Wednesday, October 9, 2013

QA Craftsmanship, Unite - Live From Pay Pal, it's yet another Meetup!!!

Live from San Jose, it's... me :).

This time, I'm excited to say that there's a new group that's formed in the Bay Area called "QA Craftsmanship". It's meant to be a corollary to the Software Craftsmanship movement, and it's looking to be a way to bridge the gaps between the programming and testing realms. That's the theory, in any event. Whatever it's called, I'm happy to see dedicated testers who are looking at ways to up their game, and the fact they are doing it here in the Bay Area, double bonus!

This one came quickly together, as I got the invitation on Saturday to join the group, so here's a quick run-down on what we are talking about tonight:

The Althea Studies Platform is a smartphone and web based SaaS platform for creating longitudinal healthcare studies, i.e. studies that collect data over a period of time. Study administrators can define studies on Althea's web site and deploy the studies as native applications on the iPhone and Android and also on the web for use by study participants.

Learn how automated testing gets down with AltheaHealth's mobile tracker (Android/iOS) using cucumber & calabash

Truth be told, I've had much more experience with desktop and traditional web apps than with mobile, and Calabash is totally new territory for me, so I'm curious to see where this talk goes.

Melvyn is starting out with a quick intro to Cucumber, and explaining how the gherkin interacts with the step definitions as defined in selenium, capybara, etc.

Melvyn likes to use some basic rules when it comes to writing tests. One example he points out is "If I can click it, it must be there", so put into a more direct focus, don't code specifically to items on the screen, code based on what you want to do. Defining things by their actual structure (buttons, links, etc) means that if those elements change or are removed, feature files will need to be modified. I like this approach, and think it could save a lot of editing in the future.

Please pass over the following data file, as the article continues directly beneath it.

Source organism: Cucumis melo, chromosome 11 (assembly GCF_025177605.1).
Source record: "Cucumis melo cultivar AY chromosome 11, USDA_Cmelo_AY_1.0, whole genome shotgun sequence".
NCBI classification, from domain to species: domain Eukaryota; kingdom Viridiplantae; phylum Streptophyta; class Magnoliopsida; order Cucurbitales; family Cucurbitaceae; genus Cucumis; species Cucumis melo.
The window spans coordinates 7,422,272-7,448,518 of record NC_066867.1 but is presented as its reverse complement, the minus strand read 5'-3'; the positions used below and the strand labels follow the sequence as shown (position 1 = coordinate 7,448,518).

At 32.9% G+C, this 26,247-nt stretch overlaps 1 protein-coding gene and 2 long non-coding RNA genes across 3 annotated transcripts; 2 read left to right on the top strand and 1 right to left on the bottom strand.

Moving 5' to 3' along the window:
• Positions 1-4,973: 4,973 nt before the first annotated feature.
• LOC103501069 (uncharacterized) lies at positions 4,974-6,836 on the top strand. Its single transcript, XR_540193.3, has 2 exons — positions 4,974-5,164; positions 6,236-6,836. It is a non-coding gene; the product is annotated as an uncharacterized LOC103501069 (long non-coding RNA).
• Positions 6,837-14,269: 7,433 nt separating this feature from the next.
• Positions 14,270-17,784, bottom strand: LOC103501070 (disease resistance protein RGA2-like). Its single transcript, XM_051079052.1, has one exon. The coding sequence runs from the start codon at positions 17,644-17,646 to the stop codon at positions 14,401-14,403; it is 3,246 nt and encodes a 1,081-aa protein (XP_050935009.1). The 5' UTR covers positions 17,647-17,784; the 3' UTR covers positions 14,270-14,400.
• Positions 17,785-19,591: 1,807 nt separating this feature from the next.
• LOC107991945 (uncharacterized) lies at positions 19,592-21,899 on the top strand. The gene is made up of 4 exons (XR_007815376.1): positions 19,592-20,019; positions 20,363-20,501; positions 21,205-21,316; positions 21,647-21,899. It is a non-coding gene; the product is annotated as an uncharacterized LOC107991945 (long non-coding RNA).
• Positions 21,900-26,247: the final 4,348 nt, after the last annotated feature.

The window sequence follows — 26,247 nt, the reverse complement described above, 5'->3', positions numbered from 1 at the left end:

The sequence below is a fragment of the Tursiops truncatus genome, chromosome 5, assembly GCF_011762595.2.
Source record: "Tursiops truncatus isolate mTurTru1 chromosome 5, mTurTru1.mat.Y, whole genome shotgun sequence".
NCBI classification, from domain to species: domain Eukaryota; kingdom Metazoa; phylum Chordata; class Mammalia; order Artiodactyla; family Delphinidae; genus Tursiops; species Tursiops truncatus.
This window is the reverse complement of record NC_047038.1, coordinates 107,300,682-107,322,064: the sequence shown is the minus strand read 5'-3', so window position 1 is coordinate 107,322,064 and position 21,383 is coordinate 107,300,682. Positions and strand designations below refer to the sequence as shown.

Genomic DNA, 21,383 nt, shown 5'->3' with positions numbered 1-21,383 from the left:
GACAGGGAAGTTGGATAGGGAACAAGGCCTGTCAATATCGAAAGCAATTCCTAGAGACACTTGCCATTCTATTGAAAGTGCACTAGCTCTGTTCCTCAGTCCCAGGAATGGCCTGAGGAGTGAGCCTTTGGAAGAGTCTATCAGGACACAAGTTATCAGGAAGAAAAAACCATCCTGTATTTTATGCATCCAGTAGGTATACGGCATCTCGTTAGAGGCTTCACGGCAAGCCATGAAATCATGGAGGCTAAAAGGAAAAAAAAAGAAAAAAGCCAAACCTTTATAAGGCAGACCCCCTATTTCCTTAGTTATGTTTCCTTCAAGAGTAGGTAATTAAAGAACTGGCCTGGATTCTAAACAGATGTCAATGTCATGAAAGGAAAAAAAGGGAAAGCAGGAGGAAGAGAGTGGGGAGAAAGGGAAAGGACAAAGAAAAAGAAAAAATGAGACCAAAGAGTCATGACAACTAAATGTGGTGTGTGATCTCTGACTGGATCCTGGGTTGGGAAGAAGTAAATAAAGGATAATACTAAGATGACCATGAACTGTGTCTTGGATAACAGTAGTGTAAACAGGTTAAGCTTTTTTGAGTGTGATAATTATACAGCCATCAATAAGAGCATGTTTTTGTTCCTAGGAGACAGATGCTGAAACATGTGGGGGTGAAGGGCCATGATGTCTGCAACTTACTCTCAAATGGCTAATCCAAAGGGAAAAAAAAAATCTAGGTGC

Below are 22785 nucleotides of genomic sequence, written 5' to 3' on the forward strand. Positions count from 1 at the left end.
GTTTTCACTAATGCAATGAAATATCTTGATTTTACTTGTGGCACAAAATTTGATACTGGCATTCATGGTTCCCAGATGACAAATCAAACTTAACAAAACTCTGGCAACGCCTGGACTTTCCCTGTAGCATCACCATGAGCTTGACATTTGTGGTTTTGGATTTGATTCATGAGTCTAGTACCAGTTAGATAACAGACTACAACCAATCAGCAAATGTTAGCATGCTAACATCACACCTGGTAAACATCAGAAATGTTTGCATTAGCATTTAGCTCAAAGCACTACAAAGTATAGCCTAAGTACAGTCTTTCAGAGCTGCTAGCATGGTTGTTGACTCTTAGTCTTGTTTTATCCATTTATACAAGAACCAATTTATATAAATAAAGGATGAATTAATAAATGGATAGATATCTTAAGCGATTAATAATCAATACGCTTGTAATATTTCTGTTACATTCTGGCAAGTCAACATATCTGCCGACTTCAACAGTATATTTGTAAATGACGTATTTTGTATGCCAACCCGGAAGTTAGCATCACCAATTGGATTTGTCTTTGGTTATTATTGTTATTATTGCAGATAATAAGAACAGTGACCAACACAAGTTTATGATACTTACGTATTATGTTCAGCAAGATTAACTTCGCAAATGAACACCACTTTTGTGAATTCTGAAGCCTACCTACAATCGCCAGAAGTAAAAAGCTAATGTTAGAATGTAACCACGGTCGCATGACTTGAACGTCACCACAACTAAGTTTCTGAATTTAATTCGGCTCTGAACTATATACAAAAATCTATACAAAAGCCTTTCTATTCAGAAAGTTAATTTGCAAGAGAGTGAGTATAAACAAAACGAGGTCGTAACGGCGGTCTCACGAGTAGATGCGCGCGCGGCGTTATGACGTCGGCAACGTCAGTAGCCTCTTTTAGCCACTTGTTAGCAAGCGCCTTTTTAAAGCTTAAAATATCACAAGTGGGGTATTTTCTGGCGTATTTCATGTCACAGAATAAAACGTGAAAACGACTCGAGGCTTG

At this point, Mishal Shah picked up the talk and carried the discussion forward. Using Jenkins, we can use a variety of plug-ins, and in this presentation, the Android Emulator can be set up as one of those plug-ins. You can also plug in you actual phones into the Jenkins server if it's available, or via port forwarding, you can remotely connect your actual Android device into the Jenkins server (ok, that's a trip, I've gotta' try that out :) ).

Calabash-android basically lets you run Cucumber features on an Android device or emulator. It is controlled from your command line, and as you run your tests, you can see in real time the steps run on the Android emulator. The Feature files and test steps work just like we would expect Cucumber to do on our desktops. 

Again, just as with their web counterparts, remember to make a distinction between creating step definitions that drive behavior vs. driving interactions with elements. All of the options hat we are familiar with when it comes to Cucumber, i.e creating hook files, making macro commands, and other options that we either love or hate about Cucumber and it's underlying structure, Calabash does very much the same thing.

One interesting thing with calabash is that they are using Frank, which allows users to look and see the element IDs and such. Frank will let the user get every element id currently loaded. Key takeaway and urging at this point; don't look for text, look for element ID's (it will also save me from having to go and change tests if the text is changed later).

query, touch and a variety of other commands will allow the user to directly interact with the elements and be able to enter text, select items, etc. This talk is also looking to be developed out to be a hands on workshop in the next few weeks. Hoping I can be there, but if not, I plan to spend some more time in the calabash-android github repository.

One other interesting tidbit (this may be common knowledge to many others, but hey I'm new here) is that calabash has a very limited scope as to what the framework will interact with. It's limited to the apk file and what it will generate. You can't jump over to another app, it's out of scope. That's a security measure, so that you can't hijack other applications. I find that interesting.

Oh, and while I'm on the topic of "interesting", I took some time tonight to give out some "Ministry of Testing" stickers, and for those curious, though I doubt it's the first one in the USA, I think this may well be the first one out in the wild in the Bay area other than me ;):

Thanks for joining me tonight, I hope this was interesting (I certainly found it to be :) ).

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